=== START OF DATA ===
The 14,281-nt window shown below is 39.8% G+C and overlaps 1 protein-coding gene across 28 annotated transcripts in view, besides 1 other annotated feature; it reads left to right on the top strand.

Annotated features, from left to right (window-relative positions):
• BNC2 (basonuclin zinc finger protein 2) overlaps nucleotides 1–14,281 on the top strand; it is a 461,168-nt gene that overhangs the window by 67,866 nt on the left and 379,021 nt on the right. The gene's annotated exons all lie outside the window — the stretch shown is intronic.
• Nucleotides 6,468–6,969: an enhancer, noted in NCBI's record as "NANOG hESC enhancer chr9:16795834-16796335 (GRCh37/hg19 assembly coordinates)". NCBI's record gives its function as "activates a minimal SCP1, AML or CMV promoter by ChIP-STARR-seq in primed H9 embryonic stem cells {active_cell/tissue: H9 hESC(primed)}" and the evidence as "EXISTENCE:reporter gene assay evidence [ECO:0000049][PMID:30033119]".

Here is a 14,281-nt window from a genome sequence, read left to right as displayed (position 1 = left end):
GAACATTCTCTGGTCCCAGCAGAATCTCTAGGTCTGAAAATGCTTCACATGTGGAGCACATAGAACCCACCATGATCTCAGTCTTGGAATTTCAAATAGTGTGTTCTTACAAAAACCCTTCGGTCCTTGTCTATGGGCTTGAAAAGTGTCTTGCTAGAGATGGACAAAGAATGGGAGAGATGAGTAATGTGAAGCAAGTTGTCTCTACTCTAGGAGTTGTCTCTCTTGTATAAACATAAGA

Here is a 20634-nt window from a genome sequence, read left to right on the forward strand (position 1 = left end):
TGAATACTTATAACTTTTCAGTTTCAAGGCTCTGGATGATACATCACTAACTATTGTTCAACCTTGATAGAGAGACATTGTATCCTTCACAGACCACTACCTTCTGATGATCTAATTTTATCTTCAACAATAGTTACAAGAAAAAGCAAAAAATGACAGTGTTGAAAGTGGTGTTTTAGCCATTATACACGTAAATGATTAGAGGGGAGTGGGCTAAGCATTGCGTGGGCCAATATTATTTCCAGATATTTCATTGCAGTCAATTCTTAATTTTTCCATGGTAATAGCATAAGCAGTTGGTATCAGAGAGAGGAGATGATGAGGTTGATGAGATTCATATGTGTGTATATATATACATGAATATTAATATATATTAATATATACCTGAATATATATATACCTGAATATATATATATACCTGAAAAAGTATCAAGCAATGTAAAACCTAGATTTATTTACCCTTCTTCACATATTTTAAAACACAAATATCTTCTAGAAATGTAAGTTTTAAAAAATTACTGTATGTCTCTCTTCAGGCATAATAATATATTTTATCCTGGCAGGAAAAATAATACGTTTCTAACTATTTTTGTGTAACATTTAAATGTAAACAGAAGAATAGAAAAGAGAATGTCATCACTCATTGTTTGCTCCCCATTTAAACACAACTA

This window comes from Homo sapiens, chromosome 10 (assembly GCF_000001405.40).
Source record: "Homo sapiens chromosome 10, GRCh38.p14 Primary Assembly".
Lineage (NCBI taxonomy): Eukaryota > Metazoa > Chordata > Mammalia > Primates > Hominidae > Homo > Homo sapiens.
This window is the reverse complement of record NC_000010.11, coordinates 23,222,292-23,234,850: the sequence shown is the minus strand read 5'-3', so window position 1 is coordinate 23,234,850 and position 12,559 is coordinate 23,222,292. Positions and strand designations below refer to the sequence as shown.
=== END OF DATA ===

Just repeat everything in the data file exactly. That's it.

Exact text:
The 14,281-nt window shown below is 39.8% G+C and overlaps 1 protein-coding gene across 28 annotated transcripts in view, besides 1 other annotated feature; it reads left to right on the top strand.

Annotated features, from left to right (window-relative positions):
• BNC2 (basonuclin zinc finger protein 2) overlaps nucleotides 1–14,281 on the top strand; it is a 461,168-nt gene that overhangs the window by 67,866 nt on the left and 379,021 nt on the right. The gene's annotated exons all lie outside the window — the stretch shown is intronic.
• Nucleotides 6,468–6,969: an enhancer, noted in NCBI's record as "NANOG hESC enhancer chr9:16795834-16796335 (GRCh37/hg19 assembly coordinates)". NCBI's record gives its function as "activates a minimal SCP1, AML or CMV promoter by ChIP-STARR-seq in primed H9 embryonic stem cells {active_cell/tissue: H9 hESC(primed)}" and the evidence as "EXISTENCE:reporter gene assay evidence [ECO:0000049][PMID:30033119]".

Here is a 14,281-nt window from a genome sequence, read left to right as displayed (position 1 = left end):
GAACATTCTCTGGTCCCAGCAGAATCTCTAGGTCTGAAAATGCTTCACATGTGGAGCACATAGAACCCACCATGATCTCAGTCTTGGAATTTCAAATAGTGTGTTCTTACAAAAACCCTTCGGTCCTTGTCTATGGGCTTGAAAAGTGTCTTGCTAGAGATGGACAAAGAATGGGAGAGATGAGTAATGTGAAGCAAGTTGTCTCTACTCTAGGAGTTGTCTCTCTTGTATAAACATAAGA

Here is a 20634-nt window from a genome sequence, read left to right on the forward strand (position 1 = left end):
TGAATACTTATAACTTTTCAGTTTCAAGGCTCTGGATGATACATCACTAACTATTGTTCAACCTTGATAGAGAGACATTGTATCCTTCACAGACCACTACCTTCTGATGATCTAATTTTATCTTCAACAATAGTTACAAGAAAAAGCAAAAAATGACAGTGTTGAAAGTGGTGTTTTAGCCATTATACACGTAAATGATTAGAGGGGAGTGGGCTAAGCATTGCGTGGGCCAATATTATTTCCAGATATTTCATTGCAGTCAATTCTTAATTTTTCCATGGTAATAGCATAAGCAGTTGGTATCAGAGAGAGGAGATGATGAGGTTGATGAGATTCATATGTGTGTATATATATACATGAATATTAATATATATTAATATATACCTGAATATATATATACCTGAATATATATATATACCTGAAAAAGTATCAAGCAATGTAAAACCTAGATTTATTTACCCTTCTTCACATATTTTAAAACACAAATATCTTCTAGAAATGTAAGTTTTAAAAAATTACTGTATGTCTCTCTTCAGGCATAATAATATATTTTATCCTGGCAGGAAAAATAATACGTTTCTAACTATTTTTGTGTAACATTTAAATGTAAACAGAAGAATAGAAAAGAGAATGTCATCACTCATTGTTTGCTCCCCATTTAAACACAACTA

This window comes from Homo sapiens, chromosome 10 (assembly GCF_000001405.40).
Source record: "Homo sapiens chromosome 10, GRCh38.p14 Primary Assembly".
Lineage (NCBI taxonomy): Eukaryota > Metazoa > Chordata > Mammalia > Primates > Hominidae > Homo > Homo sapiens.
This window is the reverse complement of record NC_000010.11, coordinates 23,222,292-23,234,850: the sequence shown is the minus strand read 5'-3', so window position 1 is coordinate 23,234,850 and position 12,559 is coordinate 23,222,292. Positions and strand designations below refer to the sequence as shown.